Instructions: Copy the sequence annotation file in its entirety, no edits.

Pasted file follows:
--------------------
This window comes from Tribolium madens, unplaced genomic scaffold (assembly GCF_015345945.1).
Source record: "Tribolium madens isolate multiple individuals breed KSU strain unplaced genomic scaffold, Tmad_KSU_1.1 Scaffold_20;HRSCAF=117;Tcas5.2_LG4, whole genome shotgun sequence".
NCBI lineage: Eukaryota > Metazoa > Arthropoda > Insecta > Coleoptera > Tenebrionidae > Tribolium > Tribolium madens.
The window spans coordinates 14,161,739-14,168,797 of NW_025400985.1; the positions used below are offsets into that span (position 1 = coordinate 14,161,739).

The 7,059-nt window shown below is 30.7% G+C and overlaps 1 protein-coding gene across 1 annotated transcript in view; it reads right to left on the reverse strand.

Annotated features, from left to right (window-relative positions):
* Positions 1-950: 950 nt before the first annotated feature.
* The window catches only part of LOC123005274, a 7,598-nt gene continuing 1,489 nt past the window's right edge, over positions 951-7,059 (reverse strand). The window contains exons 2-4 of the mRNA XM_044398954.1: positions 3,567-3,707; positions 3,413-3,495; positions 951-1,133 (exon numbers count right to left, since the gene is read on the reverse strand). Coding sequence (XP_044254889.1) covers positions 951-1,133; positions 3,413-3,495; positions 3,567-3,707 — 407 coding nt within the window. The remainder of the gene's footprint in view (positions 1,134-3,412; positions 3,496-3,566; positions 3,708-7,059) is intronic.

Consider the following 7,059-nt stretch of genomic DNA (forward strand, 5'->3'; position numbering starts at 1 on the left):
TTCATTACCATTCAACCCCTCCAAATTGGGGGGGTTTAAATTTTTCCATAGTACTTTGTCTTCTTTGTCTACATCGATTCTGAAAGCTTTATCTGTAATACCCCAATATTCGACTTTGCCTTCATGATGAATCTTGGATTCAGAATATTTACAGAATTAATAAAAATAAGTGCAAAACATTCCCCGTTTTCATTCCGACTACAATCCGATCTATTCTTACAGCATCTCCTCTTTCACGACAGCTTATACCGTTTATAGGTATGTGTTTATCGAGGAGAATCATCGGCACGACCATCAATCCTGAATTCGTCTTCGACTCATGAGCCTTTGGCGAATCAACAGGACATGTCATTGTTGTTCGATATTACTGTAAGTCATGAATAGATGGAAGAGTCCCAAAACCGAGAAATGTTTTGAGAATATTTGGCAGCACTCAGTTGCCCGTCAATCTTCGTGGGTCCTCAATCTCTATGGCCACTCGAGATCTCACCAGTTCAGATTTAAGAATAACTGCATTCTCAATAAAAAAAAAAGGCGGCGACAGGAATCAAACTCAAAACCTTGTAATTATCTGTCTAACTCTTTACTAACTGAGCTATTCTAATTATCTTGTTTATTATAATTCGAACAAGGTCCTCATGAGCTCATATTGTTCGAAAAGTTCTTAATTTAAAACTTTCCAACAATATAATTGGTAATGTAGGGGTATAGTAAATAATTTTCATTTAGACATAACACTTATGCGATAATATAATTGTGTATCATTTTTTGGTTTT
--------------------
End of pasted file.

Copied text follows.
This window comes from Tribolium madens, unplaced genomic scaffold (assembly GCF_015345945.1).
Source record: "Tribolium madens isolate multiple individuals breed KSU strain unplaced genomic scaffold, Tmad_KSU_1.1 Scaffold_20;HRSCAF=117;Tcas5.2_LG4, whole genome shotgun sequence".
NCBI lineage: Eukaryota > Metazoa > Arthropoda > Insecta > Coleoptera > Tenebrionidae > Tribolium > Tribolium madens.
The window spans coordinates 14,161,739-14,168,797 of NW_025400985.1; the positions used below are offsets into that span (position 1 = coordinate 14,161,739).

The 7,059-nt window shown below is 30.7% G+C and overlaps 1 protein-coding gene across 1 annotated transcript in view; it reads right to left on the reverse strand.

Annotated features, from left to right (window-relative positions):
* Positions 1-950: 950 nt before the first annotated feature.
* The window catches only part of LOC123005274, a 7,598-nt gene continuing 1,489 nt past the window's right edge, over positions 951-7,059 (reverse strand). The window contains exons 2-4 of the mRNA XM_044398954.1: positions 3,567-3,707; positions 3,413-3,495; positions 951-1,133 (exon numbers count right to left, since the gene is read on the reverse strand). Coding sequence (XP_044254889.1) covers positions 951-1,133; positions 3,413-3,495; positions 3,567-3,707 — 407 coding nt within the window. The remainder of the gene's footprint in view (positions 1,134-3,412; positions 3,496-3,566; positions 3,708-7,059) is intronic.

Consider the following 7,059-nt stretch of genomic DNA (forward strand, 5'->3'; position numbering starts at 1 on the left):
TTCATTACCATTCAACCCCTCCAAATTGGGGGGGTTTAAATTTTTCCATAGTACTTTGTCTTCTTTGTCTACATCGATTCTGAAAGCTTTATCTGTAATACCCCAATATTCGACTTTGCCTTCATGATGAATCTTGGATTCAGAATATTTACAGAATTAATAAAAATAAGTGCAAAACATTCCCCGTTTTCATTCCGACTACAATCCGATCTATTCTTACAGCATCTCCTCTTTCACGACAGCTTATACCGTTTATAGGTATGTGTTTATCGAGGAGAATCATCGGCACGACCATCAATCCTGAATTCGTCTTCGACTCATGAGCCTTTGGCGAATCAACAGGACATGTCATTGTTGTTCGATATTACTGTAAGTCATGAATAGATGGAAGAGTCCCAAAACCGAGAAATGTTTTGAGAATATTTGGCAGCACTCAGTTGCCCGTCAATCTTCGTGGGTCCTCAATCTCTATGGCCACTCGAGATCTCACCAGTTCAGATTTAAGAATAACTGCATTCTCAATAAAAAAAAAAGGCGGCGACAGGAATCAAACTCAAAACCTTGTAATTATCTGTCTAACTCTTTACTAACTGAGCTATTCTAATTATCTTGTTTATTATAATTCGAACAAGGTCCTCATGAGCTCATATTGTTCGAAAAGTTCTTAATTTAAAACTTTCCAACAATATAATTGGTAATGTAGGGGTATAGTAAATAATTTTCATTTAGACATAACACTTATGCGATAATATAATTGTGTATCATTTTTTGGTTTT